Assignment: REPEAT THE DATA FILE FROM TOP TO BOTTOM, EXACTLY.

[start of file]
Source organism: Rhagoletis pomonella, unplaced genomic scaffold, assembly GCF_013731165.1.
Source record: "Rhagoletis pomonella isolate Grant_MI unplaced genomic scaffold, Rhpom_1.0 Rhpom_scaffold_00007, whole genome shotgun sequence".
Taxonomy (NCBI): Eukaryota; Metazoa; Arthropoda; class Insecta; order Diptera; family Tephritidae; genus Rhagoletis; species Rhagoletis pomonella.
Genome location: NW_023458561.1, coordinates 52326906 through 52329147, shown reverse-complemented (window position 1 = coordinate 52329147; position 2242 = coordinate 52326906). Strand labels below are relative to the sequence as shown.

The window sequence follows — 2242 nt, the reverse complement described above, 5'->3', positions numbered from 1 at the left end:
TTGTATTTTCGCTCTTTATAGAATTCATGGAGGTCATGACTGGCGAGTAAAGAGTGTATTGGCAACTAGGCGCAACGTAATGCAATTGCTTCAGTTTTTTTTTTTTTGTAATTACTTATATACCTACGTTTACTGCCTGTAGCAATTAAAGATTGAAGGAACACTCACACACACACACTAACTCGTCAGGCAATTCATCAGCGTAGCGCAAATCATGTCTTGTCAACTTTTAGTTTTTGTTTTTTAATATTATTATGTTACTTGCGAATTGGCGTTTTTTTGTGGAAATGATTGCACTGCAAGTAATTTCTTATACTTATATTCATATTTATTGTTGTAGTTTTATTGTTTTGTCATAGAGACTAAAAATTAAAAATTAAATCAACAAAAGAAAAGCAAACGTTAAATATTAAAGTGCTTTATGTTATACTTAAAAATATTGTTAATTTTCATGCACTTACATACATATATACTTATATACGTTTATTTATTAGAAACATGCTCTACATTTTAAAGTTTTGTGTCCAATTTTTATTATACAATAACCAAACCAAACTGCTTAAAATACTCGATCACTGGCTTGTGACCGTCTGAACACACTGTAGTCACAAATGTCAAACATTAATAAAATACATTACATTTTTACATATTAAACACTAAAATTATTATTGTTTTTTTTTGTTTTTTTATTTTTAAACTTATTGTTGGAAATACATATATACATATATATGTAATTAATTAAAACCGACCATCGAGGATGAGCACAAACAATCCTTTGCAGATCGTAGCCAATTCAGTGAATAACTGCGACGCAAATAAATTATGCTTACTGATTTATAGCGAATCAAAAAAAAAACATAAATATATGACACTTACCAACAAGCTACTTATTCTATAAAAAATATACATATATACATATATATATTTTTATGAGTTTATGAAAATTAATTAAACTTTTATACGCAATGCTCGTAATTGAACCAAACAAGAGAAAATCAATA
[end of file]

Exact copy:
Source organism: Rhagoletis pomonella, unplaced genomic scaffold, assembly GCF_013731165.1.
Source record: "Rhagoletis pomonella isolate Grant_MI unplaced genomic scaffold, Rhpom_1.0 Rhpom_scaffold_00007, whole genome shotgun sequence".
Taxonomy (NCBI): Eukaryota; Metazoa; Arthropoda; class Insecta; order Diptera; family Tephritidae; genus Rhagoletis; species Rhagoletis pomonella.
Genome location: NW_023458561.1, coordinates 52326906 through 52329147, shown reverse-complemented (window position 1 = coordinate 52329147; position 2242 = coordinate 52326906). Strand labels below are relative to the sequence as shown.

The window sequence follows — 2242 nt, the reverse complement described above, 5'->3', positions numbered from 1 at the left end:
TTGTATTTTCGCTCTTTATAGAATTCATGGAGGTCATGACTGGCGAGTAAAGAGTGTATTGGCAACTAGGCGCAACGTAATGCAATTGCTTCAGTTTTTTTTTTTTTGTAATTACTTATATACCTACGTTTACTGCCTGTAGCAATTAAAGATTGAAGGAACACTCACACACACACACTAACTCGTCAGGCAATTCATCAGCGTAGCGCAAATCATGTCTTGTCAACTTTTAGTTTTTGTTTTTTAATATTATTATGTTACTTGCGAATTGGCGTTTTTTTGTGGAAATGATTGCACTGCAAGTAATTTCTTATACTTATATTCATATTTATTGTTGTAGTTTTATTGTTTTGTCATAGAGACTAAAAATTAAAAATTAAATCAACAAAAGAAAAGCAAACGTTAAATATTAAAGTGCTTTATGTTATACTTAAAAATATTGTTAATTTTCATGCACTTACATACATATATACTTATATACGTTTATTTATTAGAAACATGCTCTACATTTTAAAGTTTTGTGTCCAATTTTTATTATACAATAACCAAACCAAACTGCTTAAAATACTCGATCACTGGCTTGTGACCGTCTGAACACACTGTAGTCACAAATGTCAAACATTAATAAAATACATTACATTTTTACATATTAAACACTAAAATTATTATTGTTTTTTTTTGTTTTTTTATTTTTAAACTTATTGTTGGAAATACATATATACATATATATGTAATTAATTAAAACCGACCATCGAGGATGAGCACAAACAATCCTTTGCAGATCGTAGCCAATTCAGTGAATAACTGCGACGCAAATAAATTATGCTTACTGATTTATAGCGAATCAAAAAAAAAACATAAATATATGACACTTACCAACAAGCTACTTATTCTATAAAAAATATACATATATACATATATATATTTTTATGAGTTTATGAAAATTAATTAAACTTTTATACGCAATGCTCGTAATTGAACCAAACAAGAGAAAATCAATA